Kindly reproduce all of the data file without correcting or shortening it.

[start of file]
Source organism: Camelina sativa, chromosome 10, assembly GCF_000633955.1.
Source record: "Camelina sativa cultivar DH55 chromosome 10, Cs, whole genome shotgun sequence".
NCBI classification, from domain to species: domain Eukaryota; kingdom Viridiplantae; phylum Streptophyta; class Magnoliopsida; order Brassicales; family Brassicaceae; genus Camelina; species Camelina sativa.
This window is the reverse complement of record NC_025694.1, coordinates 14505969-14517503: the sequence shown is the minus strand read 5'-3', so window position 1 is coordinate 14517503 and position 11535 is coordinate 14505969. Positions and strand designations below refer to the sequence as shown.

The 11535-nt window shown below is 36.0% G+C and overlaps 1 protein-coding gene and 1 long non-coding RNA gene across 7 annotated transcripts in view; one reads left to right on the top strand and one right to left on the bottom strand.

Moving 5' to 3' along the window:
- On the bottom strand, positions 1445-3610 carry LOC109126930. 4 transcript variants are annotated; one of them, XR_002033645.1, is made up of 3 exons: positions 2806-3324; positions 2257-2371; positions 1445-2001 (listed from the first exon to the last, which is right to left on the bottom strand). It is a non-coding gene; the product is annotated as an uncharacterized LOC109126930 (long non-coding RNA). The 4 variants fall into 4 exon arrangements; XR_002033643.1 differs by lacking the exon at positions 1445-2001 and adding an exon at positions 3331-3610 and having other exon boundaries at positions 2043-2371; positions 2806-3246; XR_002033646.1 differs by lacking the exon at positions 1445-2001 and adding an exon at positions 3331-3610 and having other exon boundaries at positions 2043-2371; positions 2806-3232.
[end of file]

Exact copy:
Source organism: Camelina sativa, chromosome 10, assembly GCF_000633955.1.
Source record: "Camelina sativa cultivar DH55 chromosome 10, Cs, whole genome shotgun sequence".
NCBI classification, from domain to species: domain Eukaryota; kingdom Viridiplantae; phylum Streptophyta; class Magnoliopsida; order Brassicales; family Brassicaceae; genus Camelina; species Camelina sativa.
This window is the reverse complement of record NC_025694.1, coordinates 14505969-14517503: the sequence shown is the minus strand read 5'-3', so window position 1 is coordinate 14517503 and position 11535 is coordinate 14505969. Positions and strand designations below refer to the sequence as shown.

The 11535-nt window shown below is 36.0% G+C and overlaps 1 protein-coding gene and 1 long non-coding RNA gene across 7 annotated transcripts in view; one reads left to right on the top strand and one right to left on the bottom strand.

Moving 5' to 3' along the window:
- On the bottom strand, positions 1445-3610 carry LOC109126930. 4 transcript variants are annotated; one of them, XR_002033645.1, is made up of 3 exons: positions 2806-3324; positions 2257-2371; positions 1445-2001 (listed from the first exon to the last, which is right to left on the bottom strand). It is a non-coding gene; the product is annotated as an uncharacterized LOC109126930 (long non-coding RNA). The 4 variants fall into 4 exon arrangements; XR_002033643.1 differs by lacking the exon at positions 1445-2001 and adding an exon at positions 3331-3610 and having other exon boundaries at positions 2043-2371; positions 2806-3246; XR_002033646.1 differs by lacking the exon at positions 1445-2001 and adding an exon at positions 3331-3610 and having other exon boundaries at positions 2043-2371; positions 2806-3232.